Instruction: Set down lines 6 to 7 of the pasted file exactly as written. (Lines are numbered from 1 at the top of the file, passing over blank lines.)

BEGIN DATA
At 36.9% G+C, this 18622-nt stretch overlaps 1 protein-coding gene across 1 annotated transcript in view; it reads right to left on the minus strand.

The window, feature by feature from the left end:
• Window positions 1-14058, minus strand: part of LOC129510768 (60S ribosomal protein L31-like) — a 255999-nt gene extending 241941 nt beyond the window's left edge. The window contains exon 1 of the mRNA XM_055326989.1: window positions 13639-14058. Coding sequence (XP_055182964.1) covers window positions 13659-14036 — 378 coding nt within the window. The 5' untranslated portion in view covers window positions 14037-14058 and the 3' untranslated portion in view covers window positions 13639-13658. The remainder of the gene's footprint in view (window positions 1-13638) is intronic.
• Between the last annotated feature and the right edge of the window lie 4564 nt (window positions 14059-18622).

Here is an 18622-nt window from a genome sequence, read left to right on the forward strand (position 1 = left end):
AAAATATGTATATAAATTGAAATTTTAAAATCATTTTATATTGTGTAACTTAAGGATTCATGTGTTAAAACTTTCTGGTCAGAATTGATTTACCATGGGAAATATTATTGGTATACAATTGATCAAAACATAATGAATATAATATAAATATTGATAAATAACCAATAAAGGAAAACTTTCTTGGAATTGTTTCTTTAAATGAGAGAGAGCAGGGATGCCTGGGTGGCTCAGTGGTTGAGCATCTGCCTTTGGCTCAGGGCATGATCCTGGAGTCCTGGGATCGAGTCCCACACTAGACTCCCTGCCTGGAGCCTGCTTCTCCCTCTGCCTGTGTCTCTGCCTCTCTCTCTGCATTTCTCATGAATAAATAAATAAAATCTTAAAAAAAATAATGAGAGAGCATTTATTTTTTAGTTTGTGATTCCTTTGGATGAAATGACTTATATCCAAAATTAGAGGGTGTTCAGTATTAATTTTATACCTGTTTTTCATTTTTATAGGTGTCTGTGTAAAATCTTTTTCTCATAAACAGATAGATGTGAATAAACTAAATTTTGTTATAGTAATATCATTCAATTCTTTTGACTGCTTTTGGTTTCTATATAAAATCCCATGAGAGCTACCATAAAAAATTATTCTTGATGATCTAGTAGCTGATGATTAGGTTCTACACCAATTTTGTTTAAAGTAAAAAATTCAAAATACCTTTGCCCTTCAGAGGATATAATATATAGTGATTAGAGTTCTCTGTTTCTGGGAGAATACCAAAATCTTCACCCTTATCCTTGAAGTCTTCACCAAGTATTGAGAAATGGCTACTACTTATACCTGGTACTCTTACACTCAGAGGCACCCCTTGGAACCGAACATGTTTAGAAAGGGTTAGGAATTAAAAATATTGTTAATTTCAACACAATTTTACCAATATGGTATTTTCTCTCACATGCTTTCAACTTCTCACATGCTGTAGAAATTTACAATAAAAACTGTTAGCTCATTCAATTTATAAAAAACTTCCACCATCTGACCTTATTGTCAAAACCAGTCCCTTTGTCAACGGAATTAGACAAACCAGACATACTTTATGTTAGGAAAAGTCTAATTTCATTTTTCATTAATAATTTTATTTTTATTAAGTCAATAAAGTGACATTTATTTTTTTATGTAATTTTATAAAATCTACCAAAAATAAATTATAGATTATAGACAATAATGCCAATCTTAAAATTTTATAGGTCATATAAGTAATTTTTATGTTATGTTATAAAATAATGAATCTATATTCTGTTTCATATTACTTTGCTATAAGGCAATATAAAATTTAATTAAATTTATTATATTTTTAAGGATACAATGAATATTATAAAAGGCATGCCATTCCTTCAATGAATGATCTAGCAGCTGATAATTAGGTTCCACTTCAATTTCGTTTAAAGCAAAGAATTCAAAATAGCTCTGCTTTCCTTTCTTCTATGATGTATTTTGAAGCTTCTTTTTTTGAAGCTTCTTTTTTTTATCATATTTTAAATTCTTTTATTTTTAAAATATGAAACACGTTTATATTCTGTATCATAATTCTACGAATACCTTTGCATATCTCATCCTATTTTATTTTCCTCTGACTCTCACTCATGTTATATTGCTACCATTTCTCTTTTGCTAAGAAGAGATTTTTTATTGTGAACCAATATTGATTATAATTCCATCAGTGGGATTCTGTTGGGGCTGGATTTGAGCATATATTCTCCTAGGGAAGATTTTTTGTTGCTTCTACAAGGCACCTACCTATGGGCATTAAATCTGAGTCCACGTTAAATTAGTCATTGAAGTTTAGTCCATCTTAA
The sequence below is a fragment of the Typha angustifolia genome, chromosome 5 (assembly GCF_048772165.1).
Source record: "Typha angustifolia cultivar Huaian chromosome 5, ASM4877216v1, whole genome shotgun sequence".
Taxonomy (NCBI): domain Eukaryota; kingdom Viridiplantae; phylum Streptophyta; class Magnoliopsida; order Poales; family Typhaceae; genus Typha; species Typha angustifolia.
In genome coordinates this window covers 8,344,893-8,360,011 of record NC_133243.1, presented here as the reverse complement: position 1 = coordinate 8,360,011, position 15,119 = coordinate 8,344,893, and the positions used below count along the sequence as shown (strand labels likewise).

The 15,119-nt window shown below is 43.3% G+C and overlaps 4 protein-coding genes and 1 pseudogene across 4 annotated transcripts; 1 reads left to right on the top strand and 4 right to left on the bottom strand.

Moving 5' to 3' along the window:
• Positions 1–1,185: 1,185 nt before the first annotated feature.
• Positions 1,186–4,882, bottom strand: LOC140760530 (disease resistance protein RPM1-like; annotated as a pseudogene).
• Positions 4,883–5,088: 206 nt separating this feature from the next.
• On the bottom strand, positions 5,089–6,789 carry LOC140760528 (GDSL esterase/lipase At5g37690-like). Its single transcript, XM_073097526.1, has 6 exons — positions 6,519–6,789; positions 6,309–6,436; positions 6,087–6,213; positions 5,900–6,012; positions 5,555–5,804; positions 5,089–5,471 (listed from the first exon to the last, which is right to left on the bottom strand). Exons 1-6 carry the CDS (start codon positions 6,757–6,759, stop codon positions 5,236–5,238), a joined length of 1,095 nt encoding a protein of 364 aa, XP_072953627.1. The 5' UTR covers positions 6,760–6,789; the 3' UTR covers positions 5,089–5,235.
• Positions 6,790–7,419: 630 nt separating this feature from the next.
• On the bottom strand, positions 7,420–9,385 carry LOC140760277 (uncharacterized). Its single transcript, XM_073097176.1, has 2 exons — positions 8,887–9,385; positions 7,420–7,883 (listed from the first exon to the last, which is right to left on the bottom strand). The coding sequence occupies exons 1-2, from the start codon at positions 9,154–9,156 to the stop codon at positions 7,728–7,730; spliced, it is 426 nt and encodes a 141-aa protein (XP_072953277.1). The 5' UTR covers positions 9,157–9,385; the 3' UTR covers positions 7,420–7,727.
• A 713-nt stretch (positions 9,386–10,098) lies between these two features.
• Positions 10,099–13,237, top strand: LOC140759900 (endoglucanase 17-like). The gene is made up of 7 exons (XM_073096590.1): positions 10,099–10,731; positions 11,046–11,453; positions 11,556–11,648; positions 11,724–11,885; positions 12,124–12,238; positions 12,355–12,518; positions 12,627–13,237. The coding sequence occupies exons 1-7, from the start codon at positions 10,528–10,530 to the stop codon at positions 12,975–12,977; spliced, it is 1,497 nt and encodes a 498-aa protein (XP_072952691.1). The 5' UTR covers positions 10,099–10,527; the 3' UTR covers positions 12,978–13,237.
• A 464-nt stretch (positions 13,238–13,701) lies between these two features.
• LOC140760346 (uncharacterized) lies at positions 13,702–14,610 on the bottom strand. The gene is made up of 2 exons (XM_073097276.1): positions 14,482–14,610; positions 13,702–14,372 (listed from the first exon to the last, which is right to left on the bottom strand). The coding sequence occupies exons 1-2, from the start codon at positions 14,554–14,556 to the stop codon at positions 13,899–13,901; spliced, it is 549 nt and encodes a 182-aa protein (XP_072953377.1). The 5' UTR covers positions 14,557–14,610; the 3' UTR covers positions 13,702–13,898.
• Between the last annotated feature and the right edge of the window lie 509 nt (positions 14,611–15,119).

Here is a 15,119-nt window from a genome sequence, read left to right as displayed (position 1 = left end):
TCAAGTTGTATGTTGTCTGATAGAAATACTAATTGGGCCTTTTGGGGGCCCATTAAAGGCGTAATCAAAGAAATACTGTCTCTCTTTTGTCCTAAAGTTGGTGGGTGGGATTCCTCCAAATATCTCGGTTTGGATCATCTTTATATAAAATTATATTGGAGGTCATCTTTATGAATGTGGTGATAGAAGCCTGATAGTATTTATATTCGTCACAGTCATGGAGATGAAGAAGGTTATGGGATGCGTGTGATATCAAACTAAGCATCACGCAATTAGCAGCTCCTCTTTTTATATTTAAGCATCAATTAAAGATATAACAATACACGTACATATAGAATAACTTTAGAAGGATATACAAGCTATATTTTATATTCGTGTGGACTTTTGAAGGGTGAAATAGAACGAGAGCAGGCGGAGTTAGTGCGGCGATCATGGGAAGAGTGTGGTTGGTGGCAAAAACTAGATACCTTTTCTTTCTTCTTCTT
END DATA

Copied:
AAAATATGTATATAAATTGAAATTTTAAAATCATTTTATATTGTGTAACTTAAGGATTCATGTGTTAAAACTTTCTGGTCAGAATTGATTTACCATGGGAAATATTATTGGTATACAATTGATCAAAACATAATGAATATAATATAAATATTGATAAATAACCAATAAAGGAAAACTTTCTTGGAATTGTTTCTTTAAATGAGAGAGAGCAGGGATGCCTGGGTGGCTCAGTGGTTGAGCATCTGCCTTTGGCTCAGGGCATGATCCTGGAGTCCTGGGATCGAGTCCCACACTAGACTCCCTGCCTGGAGCCTGCTTCTCCCTCTGCCTGTGTCTCTGCCTCTCTCTCTGCATTTCTCATGAATAAATAAATAAAATCTTAAAAAAAATAATGAGAGAGCATTTATTTTTTAGTTTGTGATTCCTTTGGATGAAATGACTTATATCCAAAATTAGAGGGTGTTCAGTATTAATTTTATACCTGTTTTTCATTTTTATAGGTGTCTGTGTAAAATCTTTTTCTCATAAACAGATAGATGTGAATAAACTAAATTTTGTTATAGTAATATCATTCAATTCTTTTGACTGCTTTTGGTTTCTATATAAAATCCCATGAGAGCTACCATAAAAAATTATTCTTGATGATCTAGTAGCTGATGATTAGGTTCTACACCAATTTTGTTTAAAGTAAAAAATTCAAAATACCTTTGCCCTTCAGAGGATATAATATATAGTGATTAGAGTTCTCTGTTTCTGGGAGAATACCAAAATCTTCACCCTTATCCTTGAAGTCTTCACCAAGTATTGAGAAATGGCTACTACTTATACCTGGTACTCTTACACTCAGAGGCACCCCTTGGAACCGAACATGTTTAGAAAGGGTTAGGAATTAAAAATATTGTTAATTTCAACACAATTTTACCAATATGGTATTTTCTCTCACATGCTTTCAACTTCTCACATGCTGTAGAAATTTACAATAAAAACTGTTAGCTCATTCAATTTATAAAAAACTTCCACCATCTGACCTTATTGTCAAAACCAGTCCCTTTGTCAACGGAATTAGACAAACCAGACATACTTTATGTTAGGAAAAGTCTAATTTCATTTTTCATTAATAATTTTATTTTTATTAAGTCAATAAAGTGACATTTATTTTTTTATGTAATTTTATAAAATCTACCAAAAATAAATTATAGATTATAGACAATAATGCCAATCTTAAAATTTTATAGGTCATATAAGTAATTTTTATGTTATGTTATAAAATAATGAATCTATATTCTGTTTCATATTACTTTGCTATAAGGCAATATAAAATTTAATTAAATTTATTATATTTTTAAGGATACAATGAATATTATAAAAGGCATGCCATTCCTTCAATGAATGATCTAGCAGCTGATAATTAGGTTCCACTTCAATTTCGTTTAAAGCAAAGAATTCAAAATAGCTCTGCTTTCCTTTCTTCTATGATGTATTTTGAAGCTTCTTTTTTTGAAGCTTCTTTTTTTTATCATATTTTAAATTCTTTTATTTTTAAAATATGAAACACGTTTATATTCTGTATCATAATTCTACGAATACCTTTGCATATCTCATCCTATTTTATTTTCCTCTGACTCTCACTCATGTTATATTGCTACCATTTCTCTTTTGCTAAGAAGAGATTTTTTATTGTGAACCAATATTGATTATAATTCCATCAGTGGGATTCTGTTGGGGCTGGATTTGAGCATATATTCTCCTAGGGAAGATTTTTTGTTGCTTCTACAAGGCACCTACCTATGGGCATTAAATCTGAGTCCACGTTAAATTAGTCATTGAAGTTTAGTCCATCTTAA
The sequence below is a fragment of the Typha angustifolia genome, chromosome 5 (assembly GCF_048772165.1).